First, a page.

Forget George and the dragon. Forget Sir Lancelot and tales of knightly exploits. This is dirty, bloody work. This is violent, visceral action. This is a mercenary knight as you've never seen one before.
Twenty-eight florins a month is a huge price to pay for a man to stand between you and the Wild.
Twenty-eight florins a month is nowhere near enough when a wyvern's jaws snap shut on your helmet in the hot stink of battle, and the beast starts to rip the head from your shoulders.
But if standing and fighting is hard, leading a company of men - or, worse, a company of mercenaries - against the smart, deadly creatures of the Wild is even harder.
It takes all the advantages of birth, training, and the luck of the devil to do it.
The Red Knight has all three, he has youth on his side, and he's determined to turn a profit. So when he hires his company out to protect an abbess and her nunnery, it's just another job.
The abbey is rich, the nuns are pretty and the monster preying on them is nothing he can't deal with. Only it's not just a job. It's going to be a war....
©2012 Miles Cameron (P)2013 Hachette Audio
I use audible because I am too lazy to hold a book.
It's the marriage between authentic detail, subtle humour and a range of different and carefully wrought story-lines that makes this one of the best books I've listen to in a while. It's a rather novel take on the fantasy genre, too. It's a fantasy/historic novel cross-over and not the worse for it.
It's really engaging and the characterisation avoids stereotypes. There are heroes dressed as anti-heroes and vice-versa. There are as many powerful women as men, which always gets my vote. Equally, there are vain and shallow women but just as many men sharing the same unflattering characteristics. There are a range of interesting themes such as the class-system, dysfunctional relationships and the rights and wrongs of other cultural, moral and social constructs. The story-lines are carefully constructed and despite the length of this book, they never seem laboured.
Wolf's performance is another highlight. He has to cope with a massive range of characters and the variety of accents he manages are believable and generally well maintained. Yes, there are a few accent inconsistencies but there are so MANY characters this minor criticism hardly seems worth mentioning.
King Arthur meets Patrick Bateman
The best value for money I've had in a long while.
I am a registered blind 70 year old male; lthough married I now live alone. I still have some sight, but all my reading is through audiobook
I recommend this book to anyone who wants a great story, well written and well read. I bought the second book because the first was so good; roll on number three.
The Red Knight as the central character was written in such a way the other characters played off him and brought out their own personalities.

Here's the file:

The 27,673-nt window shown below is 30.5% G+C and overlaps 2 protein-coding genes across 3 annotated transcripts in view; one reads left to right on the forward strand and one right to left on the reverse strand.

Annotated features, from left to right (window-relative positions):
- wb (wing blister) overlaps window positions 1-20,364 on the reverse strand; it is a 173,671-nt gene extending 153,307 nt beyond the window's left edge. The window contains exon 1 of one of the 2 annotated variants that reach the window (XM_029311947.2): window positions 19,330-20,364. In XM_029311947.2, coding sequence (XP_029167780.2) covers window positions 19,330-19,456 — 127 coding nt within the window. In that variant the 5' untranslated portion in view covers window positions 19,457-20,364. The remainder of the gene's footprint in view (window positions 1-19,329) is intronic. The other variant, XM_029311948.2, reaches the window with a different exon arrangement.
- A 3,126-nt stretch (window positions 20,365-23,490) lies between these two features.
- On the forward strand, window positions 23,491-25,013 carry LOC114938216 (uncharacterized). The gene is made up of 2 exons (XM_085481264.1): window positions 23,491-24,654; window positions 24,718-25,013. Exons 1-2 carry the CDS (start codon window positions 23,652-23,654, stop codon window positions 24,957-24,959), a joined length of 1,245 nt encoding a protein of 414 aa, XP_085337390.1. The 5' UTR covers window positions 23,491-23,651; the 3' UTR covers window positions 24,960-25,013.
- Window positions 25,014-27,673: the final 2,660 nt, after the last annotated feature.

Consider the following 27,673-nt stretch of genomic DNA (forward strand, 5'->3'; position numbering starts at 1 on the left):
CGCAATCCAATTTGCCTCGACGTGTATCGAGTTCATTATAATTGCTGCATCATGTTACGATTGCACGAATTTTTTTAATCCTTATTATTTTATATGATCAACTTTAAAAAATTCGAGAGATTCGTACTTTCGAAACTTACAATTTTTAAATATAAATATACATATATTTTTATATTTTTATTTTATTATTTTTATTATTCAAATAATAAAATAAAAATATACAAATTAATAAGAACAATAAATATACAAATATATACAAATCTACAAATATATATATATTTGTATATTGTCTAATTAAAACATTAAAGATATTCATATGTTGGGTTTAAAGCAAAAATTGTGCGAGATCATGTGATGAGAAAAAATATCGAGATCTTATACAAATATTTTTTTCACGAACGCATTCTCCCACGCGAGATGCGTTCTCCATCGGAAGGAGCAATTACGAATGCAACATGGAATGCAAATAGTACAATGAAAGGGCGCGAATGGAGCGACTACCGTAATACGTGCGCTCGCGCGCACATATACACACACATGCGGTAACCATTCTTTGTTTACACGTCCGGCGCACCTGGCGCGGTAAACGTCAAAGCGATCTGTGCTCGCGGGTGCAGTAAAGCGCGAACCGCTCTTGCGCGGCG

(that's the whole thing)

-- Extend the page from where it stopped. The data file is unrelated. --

Thorn, even as an evil character was played in a way that you wanted to know how far he would go despite the material he had to work with.
This book was too long to read in one sitting but it was finished within a couple of days; in time to get right into the Fell Sword.
I object to having to wait patiently for Book three.
The author has simply thrown in too many things. Including dragons, wyverns, trolls, magic, boglins, erks, golden bears to name a few just gets a bit silly. Having a story where a supposedly super intelligent adversary always loses is very weak. Threads that go nowhere. All in all a big disappointment.
As a contrast, consider any of Branden Sanderson's books. He sticks to just one element out of the ordinary and puts his hero's through hell until eventually coming out on top.
almost exactly same plot as game of thrones. the wild, the wall, knights. Just not nearly as gripping. Power was just used randomly to fill lack of decent outcomes. avoid it!
Say something about yourself!
There are a lot of characters and their interactions are complex. The author pays you the compliment of not explaining everything that happens and much falls into place as you begin to understand the characters and their context.
The battle scenes are well written with and all of them a high points in the narrative. The other elements that I most enjoyed were the characters interactions with each other whereby you begin to understand them better.
There is a lot of medieval phrases and terminology which can take a bit of getting used to but this is a minor negative point which adds to the overall context of the story once you have caught up.
liked how the language evoked the period.
very much a medieval fantasy!
found the story a bit methodical and the battles were not exciting.
this may have been because of the narrators' stoic delivery.
This book just wasn't for me. I found it hard to listen to, and the characters were not interesting enough to make it worth persevering.
My work takes me on frequent long distance travel. it used to be a chore. With Audible on my phone I frequently wish the flight was longer.
This is how fantasy should be written! It is a genre with a lot of unfortunate concoctions. However, when the author is a decent craftsman then the fantasy novel is exquisite!
The Traitor Son is one of my absolute favourite fantasy epics. The prose is beautiful, the story and characters are engaging. He even manages to include dark characters with believable complex motives. The battle scenes are the most beautiful wrought scenes I have ever experienced in any fiction.
The voice of Mathew Wolfe is perfect for the setting - a performance that lingers with me.
"as it says on the box"
Buckets of blood, battles with horrible monsters. It's all there. Not for the faint hearted but I thoroughly enjoyed The Red Knight. I will be keeping an eye on Miles Cameron for more. I also have a new favourite narrator in Matthew Wolf. Recommended for fantasy lovers.
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